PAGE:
The partnership between the Y-12 National Security Complex and UT is solving problems, increasing safety, and saving money.
Case in point: The number of people and vehicles on Bear Creek Road in Oak Ridge will increase by 20 percent during construction of Y-12′s Uranium Processing Facility (UPF), a 300,000-square-foot facility to replace existing outdated facilities. A project of this scope and magnitude, thought to be the largest in Tennessee history, has significant safety challenges as an additional 1,100 construction workers and their vehicles are expected to join 4,500 Y-12 employees on-site daily.
UPF Project Site Map. Photo Credit:
B&W Y-12 Communication Services’s UpFront Newsletter; Marla Vinson, editor
Y-12 joined forces with UT’s Construction Industry Research and Policy Center (CIRPC) within the College of Business Administration to evaluate ways to maintain safety, allow workers to do their jobs, and not affect the welfare of the current workforce. CIRPC promotes the welfare of construction workers.
Y-12 and CIRPC performed a Prevention through Design (PtD) study on the ways to mitigate these increased risks. The study estimated traffic to the UPF site to include 172,000 trips by heavy construction vehicles combined with 4,600 light vehicles already on-site. This could result in work delays, vehicle-related injuries, and property damage.
The study confirmed that building a new overpass and utilizing a haul road would increase safety and reduce vehicle-related injury and property damage costs by as much as 300 percent during UPF construction.
The goal of PtD is to prevent or reduce occupational injuries, illnesses, and fatalities by including prevention considerations into designs that impact workers.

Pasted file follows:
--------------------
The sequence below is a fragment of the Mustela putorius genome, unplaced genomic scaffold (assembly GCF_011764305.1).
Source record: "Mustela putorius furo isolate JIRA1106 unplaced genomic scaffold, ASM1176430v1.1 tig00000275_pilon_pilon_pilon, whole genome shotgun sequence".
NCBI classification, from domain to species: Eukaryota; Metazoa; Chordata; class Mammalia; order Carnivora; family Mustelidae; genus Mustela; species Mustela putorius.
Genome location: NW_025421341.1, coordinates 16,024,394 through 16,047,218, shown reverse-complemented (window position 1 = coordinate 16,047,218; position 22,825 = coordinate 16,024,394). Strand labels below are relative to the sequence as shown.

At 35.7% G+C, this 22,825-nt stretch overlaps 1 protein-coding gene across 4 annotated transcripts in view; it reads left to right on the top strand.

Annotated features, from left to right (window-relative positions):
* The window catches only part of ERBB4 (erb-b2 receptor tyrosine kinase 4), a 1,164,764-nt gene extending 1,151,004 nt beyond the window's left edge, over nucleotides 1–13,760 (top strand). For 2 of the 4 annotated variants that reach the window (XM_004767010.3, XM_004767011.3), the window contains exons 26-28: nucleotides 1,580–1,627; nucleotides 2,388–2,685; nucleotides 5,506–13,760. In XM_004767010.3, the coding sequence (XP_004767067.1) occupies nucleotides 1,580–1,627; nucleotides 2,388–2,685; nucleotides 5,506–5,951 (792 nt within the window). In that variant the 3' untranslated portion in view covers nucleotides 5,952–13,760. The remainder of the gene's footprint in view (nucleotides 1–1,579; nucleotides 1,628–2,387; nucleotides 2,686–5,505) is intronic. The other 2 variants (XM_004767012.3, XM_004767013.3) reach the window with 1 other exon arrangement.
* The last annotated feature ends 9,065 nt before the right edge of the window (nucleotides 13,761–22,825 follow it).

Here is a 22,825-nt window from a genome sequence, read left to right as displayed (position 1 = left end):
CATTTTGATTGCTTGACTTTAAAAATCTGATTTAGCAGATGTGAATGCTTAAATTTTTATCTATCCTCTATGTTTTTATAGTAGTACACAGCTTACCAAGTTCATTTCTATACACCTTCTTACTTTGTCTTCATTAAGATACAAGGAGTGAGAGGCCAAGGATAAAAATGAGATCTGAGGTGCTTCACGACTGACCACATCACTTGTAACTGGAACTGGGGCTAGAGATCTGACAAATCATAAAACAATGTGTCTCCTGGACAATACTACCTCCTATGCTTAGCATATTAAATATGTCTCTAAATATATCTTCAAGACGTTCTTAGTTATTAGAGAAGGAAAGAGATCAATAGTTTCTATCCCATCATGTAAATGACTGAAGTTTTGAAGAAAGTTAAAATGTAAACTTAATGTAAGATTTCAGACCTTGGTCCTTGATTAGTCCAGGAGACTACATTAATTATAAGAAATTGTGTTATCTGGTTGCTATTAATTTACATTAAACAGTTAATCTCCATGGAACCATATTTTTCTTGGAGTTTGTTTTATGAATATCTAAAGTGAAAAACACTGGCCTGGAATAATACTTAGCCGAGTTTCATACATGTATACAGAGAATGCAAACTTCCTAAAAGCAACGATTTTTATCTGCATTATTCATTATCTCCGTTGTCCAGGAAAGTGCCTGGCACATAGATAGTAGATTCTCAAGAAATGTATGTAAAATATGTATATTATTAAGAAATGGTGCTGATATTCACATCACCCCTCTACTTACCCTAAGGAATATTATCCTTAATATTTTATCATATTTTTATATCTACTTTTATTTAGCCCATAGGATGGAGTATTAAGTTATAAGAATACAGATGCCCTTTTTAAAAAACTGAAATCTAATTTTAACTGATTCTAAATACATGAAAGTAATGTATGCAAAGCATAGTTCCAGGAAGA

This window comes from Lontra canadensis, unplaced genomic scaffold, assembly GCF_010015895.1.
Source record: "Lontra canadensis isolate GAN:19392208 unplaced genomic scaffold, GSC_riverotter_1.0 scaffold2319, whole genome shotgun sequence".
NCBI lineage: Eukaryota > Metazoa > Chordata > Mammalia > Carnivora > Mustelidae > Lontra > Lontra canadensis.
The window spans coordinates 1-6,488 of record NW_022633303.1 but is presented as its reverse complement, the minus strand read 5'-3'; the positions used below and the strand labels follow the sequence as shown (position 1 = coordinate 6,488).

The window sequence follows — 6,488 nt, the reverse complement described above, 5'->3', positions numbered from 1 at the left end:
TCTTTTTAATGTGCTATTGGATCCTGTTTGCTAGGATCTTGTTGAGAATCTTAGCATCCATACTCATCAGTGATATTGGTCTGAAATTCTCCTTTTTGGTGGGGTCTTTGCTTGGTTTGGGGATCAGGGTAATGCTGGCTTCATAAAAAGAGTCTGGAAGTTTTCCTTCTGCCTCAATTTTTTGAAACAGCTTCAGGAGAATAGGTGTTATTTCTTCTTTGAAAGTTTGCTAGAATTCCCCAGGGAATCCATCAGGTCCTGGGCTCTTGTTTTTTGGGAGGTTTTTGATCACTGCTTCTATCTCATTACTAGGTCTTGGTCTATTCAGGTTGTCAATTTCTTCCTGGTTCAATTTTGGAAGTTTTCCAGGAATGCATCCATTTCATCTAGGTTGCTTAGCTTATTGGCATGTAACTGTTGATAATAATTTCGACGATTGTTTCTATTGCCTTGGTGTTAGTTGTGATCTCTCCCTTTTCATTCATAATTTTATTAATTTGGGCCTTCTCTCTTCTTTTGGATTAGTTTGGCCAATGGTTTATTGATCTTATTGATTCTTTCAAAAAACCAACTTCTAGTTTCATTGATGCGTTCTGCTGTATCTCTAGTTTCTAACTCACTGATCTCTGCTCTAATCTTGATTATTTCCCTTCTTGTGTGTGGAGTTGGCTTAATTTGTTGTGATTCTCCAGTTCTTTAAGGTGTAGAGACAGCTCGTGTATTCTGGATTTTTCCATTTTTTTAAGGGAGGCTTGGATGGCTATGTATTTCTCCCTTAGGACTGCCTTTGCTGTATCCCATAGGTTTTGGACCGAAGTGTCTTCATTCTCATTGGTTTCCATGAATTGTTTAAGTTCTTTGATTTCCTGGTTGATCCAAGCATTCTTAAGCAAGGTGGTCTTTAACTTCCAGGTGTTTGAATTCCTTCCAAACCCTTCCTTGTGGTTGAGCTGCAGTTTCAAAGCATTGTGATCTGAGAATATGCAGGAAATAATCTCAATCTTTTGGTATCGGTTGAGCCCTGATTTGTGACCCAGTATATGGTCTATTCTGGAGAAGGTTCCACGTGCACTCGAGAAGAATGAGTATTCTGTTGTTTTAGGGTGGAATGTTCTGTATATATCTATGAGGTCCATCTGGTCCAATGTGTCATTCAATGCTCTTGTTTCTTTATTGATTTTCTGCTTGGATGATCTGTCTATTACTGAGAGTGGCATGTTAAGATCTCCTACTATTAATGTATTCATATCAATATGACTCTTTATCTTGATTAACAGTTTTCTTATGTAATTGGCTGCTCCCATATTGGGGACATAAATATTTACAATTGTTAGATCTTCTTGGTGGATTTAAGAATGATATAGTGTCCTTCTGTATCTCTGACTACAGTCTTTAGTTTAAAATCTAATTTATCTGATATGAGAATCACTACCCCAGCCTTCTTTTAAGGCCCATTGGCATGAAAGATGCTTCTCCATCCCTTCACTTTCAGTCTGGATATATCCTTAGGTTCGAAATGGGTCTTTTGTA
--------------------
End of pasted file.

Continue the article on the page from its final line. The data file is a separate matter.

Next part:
“Separating heavy trucks from light vehicles was a safety no-brainer,” said Senior Nuclear Safety Specialist Gary Hagan, UPF Environmental, Safety, and Health (ES&H) manager.
The overpass and haul road will prevent an estimated 123 vehicle-related injury and property damage incidents each year, while also allowing workers to move dirt and concrete more efficiently.
UT Liaison Debbie Reed helped get UT involved to expand the analysis and quantify the safety benefits to create a more comprehensive picture.
“This collaboration gives both Y-12 and UT the opportunity to observe the Prevention through Design theory in practice. It also gives the analysis more depth since it comes from an unbiased source,” Reed said.
As a doctoral candidate in the UT Department of Public Health and a member of the UPF ES&H Team, Jeffrey Miller was one of the main contributors to this study. “The customer requires that we integrate safety throughout the whole UPF project,” Miller said. “With PtD, safety is embedded from the beginning and will help us safely construct and operate the facility.”
“PtD is an emerging issue in construction safety,” Ed Taylor, CIRPC research director, said. “This project illustrates how it can be utilized in a manner to improve productivity and not increase costs.”
Researchers estimated that the overpass and haul road could save as much $19 million through improved productivity and reduced safety costs.
“With this collaboration with UT, we got a more accurate representation of the value of the construction project,” Miller said. “This is good for the customer and for US taxpayers.”
The PtD study proves that the construction of a haul road and overpass will save money by preventing injuries and improving efficiency.